Journal:Acta Historica Universitatis Klaipedensis
Volume 33 (2016): Verbum movet, exemplum trahit. The Emerging Christian Community in the Eastern Baltic = Verbum movet, exemplum trahit. Krikščioniškosios bendruomenės tapsmas Rytų Baltijos regione, pp. 147–186
A mansionary (from the Latin mansio, ‘a dwelling’) was a member of a community of four to ten secular priests governed by a provost and required to reside by and serve a chantry chapel, similar to a cathedral canon or beneficed chantry priest. Every day they would sing the Hours of Our Lady and offer two Masses, one in honour of Our Lady or the Holy Trinity, and the other for the dead kin of the chantry founder. The chapels they served were attached to a cathedral or a parish church. Those established by the monarch often had pastoral duties, sometimes involving a school or hospice. In Lithuania, they appear from the late 15th century at the cathedrals of Vilnius, Varniai and Lutsk (in Janów Podlaski), and represented a considerable financial investment to establish and maintain. After the Council of Trent, they become even rarer, and concentrate more on pastoral and other educational duties. The paper discusses what a mansionary priest was, and how many of them served in the Diocese of Vilnius and other sees within the Grand Duchy of Lithuania. Why was it deemed meet and fit to establish a mansionariate in Lithuania at the turn of the 15th and 16th centuries, and how were such foundations affected by local Reform movements?
Journal:Acta Historica Universitatis Klaipedensis
Volume 32 (2016): Transfers of Power and the Armed Forces in Poland and Lithuania, 1919–1941 = Valdžios transferai ir ginkluotosios pajėgos: Lenkija ir Lietuva 1919–1941 metais, pp. 60–78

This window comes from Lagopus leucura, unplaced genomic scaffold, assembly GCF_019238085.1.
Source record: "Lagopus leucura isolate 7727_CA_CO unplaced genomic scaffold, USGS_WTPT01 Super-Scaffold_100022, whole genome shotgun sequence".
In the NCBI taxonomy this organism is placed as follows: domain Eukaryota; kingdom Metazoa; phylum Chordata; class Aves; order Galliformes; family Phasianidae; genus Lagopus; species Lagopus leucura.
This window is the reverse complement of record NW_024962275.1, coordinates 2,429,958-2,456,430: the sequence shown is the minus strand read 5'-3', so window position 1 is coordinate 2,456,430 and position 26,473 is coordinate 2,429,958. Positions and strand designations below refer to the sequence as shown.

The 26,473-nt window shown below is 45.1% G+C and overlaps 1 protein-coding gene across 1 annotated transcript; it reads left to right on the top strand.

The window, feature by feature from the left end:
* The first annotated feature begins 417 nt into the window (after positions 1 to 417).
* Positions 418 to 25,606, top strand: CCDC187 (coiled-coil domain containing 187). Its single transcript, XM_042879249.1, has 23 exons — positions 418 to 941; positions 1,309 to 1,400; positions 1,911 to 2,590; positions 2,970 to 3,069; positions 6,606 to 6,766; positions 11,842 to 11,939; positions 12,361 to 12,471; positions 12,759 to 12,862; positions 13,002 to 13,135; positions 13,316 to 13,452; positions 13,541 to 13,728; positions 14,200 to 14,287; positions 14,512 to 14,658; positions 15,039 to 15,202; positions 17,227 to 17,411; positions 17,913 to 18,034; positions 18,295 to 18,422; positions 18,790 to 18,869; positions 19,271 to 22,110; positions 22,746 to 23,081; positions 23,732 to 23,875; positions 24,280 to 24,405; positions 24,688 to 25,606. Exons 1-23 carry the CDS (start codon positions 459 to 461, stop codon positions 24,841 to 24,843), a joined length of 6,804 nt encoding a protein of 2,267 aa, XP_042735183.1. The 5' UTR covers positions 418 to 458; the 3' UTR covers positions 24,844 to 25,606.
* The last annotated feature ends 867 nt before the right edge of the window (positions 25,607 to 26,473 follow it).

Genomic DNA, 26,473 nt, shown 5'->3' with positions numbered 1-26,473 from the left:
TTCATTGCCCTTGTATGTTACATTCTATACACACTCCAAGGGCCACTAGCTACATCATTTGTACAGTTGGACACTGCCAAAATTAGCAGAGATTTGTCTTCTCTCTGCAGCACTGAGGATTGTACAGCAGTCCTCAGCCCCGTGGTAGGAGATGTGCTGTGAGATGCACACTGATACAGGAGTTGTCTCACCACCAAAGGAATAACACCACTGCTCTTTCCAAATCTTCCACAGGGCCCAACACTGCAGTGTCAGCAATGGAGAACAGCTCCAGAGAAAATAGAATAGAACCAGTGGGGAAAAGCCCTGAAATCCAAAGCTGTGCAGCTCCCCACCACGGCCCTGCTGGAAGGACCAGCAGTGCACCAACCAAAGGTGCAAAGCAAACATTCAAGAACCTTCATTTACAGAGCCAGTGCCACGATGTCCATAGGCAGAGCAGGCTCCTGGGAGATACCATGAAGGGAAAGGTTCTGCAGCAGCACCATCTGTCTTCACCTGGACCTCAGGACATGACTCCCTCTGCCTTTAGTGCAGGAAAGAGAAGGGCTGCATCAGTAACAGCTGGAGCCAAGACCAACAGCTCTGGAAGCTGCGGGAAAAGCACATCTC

In May 1926, a coup took place in the Republic of Poland, which resulted in Józef Piłsudski, head of state (Naczelnik Państwa) in the period 1918–1922, taking over actual power in the country. Among other things, those three days in the streets of Warsaw stood out by the fact that during them Polish soldiers confronted each other: some military units partly supported President Stanisław Wojciechowski and the constitutional government of Wincent Witos, while others backed the plans of the first marshal of Poland, who could already boast a rather ‘whitewashed’ image among the population. Piłsudski’s plans were initially limited to the idea of forcing the resignation of the Cabinet, but finally turned into a broader campaign for the takeover of power, during which 379 people died and over 900 were wounded. The paper covers the sequence of events on 12–14 May, and focuses specifically on the role of army officers and units at different stages in the coup.
Journal:Acta Historica Universitatis Klaipedensis
Volume 32 (2016): Transfers of Power and the Armed Forces in Poland and Lithuania, 1919–1941 = Valdžios transferai ir ginkluotosios pajėgos: Lenkija ir Lietuva 1919–1941 metais, pp. 43–59
The paper examines a little-known unsuccessful attempt at a military coup in Poland in January 1919. The idea attracted notable members of the Polish National Committee, including Stanisław Grabski, and members of other right-wing organisations. Colonel Marian Januszajtis-Żegota took up the leadership at the military level, and Eustachy Sapieha at the political level. The coup was directed against the government led by the socialist Jędrzej Edward Moraczewski. The paper shows the political context of the uprising, the process, and the circumstances of its failure.